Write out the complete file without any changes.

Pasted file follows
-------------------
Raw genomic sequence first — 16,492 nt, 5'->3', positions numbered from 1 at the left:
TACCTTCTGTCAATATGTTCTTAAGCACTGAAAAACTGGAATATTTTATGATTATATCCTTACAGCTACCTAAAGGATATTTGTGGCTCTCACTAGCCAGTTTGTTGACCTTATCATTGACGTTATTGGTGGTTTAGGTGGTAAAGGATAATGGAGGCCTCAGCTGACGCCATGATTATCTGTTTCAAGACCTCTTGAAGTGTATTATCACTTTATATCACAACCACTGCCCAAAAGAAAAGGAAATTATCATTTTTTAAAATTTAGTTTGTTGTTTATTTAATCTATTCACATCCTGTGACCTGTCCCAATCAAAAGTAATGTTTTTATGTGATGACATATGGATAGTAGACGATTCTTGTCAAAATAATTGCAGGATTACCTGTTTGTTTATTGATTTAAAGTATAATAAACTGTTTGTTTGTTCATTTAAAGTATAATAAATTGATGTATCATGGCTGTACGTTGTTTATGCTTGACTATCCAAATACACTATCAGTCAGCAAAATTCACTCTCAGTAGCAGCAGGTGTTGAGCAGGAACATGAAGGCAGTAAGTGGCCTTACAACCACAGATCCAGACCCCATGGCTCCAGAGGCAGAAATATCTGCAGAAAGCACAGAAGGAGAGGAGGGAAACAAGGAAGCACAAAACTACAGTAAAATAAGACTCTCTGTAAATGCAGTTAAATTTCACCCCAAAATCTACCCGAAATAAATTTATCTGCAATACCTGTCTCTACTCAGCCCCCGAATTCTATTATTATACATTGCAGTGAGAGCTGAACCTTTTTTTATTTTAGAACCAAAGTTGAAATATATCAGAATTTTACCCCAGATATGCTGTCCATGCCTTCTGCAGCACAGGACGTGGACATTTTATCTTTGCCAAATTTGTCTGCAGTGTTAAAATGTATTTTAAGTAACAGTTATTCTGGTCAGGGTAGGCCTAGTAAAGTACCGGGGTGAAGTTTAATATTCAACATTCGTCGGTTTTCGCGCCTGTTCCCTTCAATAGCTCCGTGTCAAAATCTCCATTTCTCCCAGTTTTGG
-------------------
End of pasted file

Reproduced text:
Raw genomic sequence first — 16,492 nt, 5'->3', positions numbered from 1 at the left:
TACCTTCTGTCAATATGTTCTTAAGCACTGAAAAACTGGAATATTTTATGATTATATCCTTACAGCTACCTAAAGGATATTTGTGGCTCTCACTAGCCAGTTTGTTGACCTTATCATTGACGTTATTGGTGGTTTAGGTGGTAAAGGATAATGGAGGCCTCAGCTGACGCCATGATTATCTGTTTCAAGACCTCTTGAAGTGTATTATCACTTTATATCACAACCACTGCCCAAAAGAAAAGGAAATTATCATTTTTTAAAATTTAGTTTGTTGTTTATTTAATCTATTCACATCCTGTGACCTGTCCCAATCAAAAGTAATGTTTTTATGTGATGACATATGGATAGTAGACGATTCTTGTCAAAATAATTGCAGGATTACCTGTTTGTTTATTGATTTAAAGTATAATAAACTGTTTGTTTGTTCATTTAAAGTATAATAAATTGATGTATCATGGCTGTACGTTGTTTATGCTTGACTATCCAAATACACTATCAGTCAGCAAAATTCACTCTCAGTAGCAGCAGGTGTTGAGCAGGAACATGAAGGCAGTAAGTGGCCTTACAACCACAGATCCAGACCCCATGGCTCCAGAGGCAGAAATATCTGCAGAAAGCACAGAAGGAGAGGAGGGAAACAAGGAAGCACAAAACTACAGTAAAATAAGACTCTCTGTAAATGCAGTTAAATTTCACCCCAAAATCTACCCGAAATAAATTTATCTGCAATACCTGTCTCTACTCAGCCCCCGAATTCTATTATTATACATTGCAGTGAGAGCTGAACCTTTTTTTATTTTAGAACCAAAGTTGAAATATATCAGAATTTTACCCCAGATATGCTGTCCATGCCTTCTGCAGCACAGGACGTGGACATTTTATCTTTGCCAAATTTGTCTGCAGTGTTAAAATGTATTTTAAGTAACAGTTATTCTGGTCAGGGTAGGCCTAGTAAAGTACCGGGGTGAAGTTTAATATTCAACATTCGTCGGTTTTCGCGCCTGTTCCCTTCAATAGCTCCGTGTCAAAATCTCCATTTCTCCCAGTTTTGG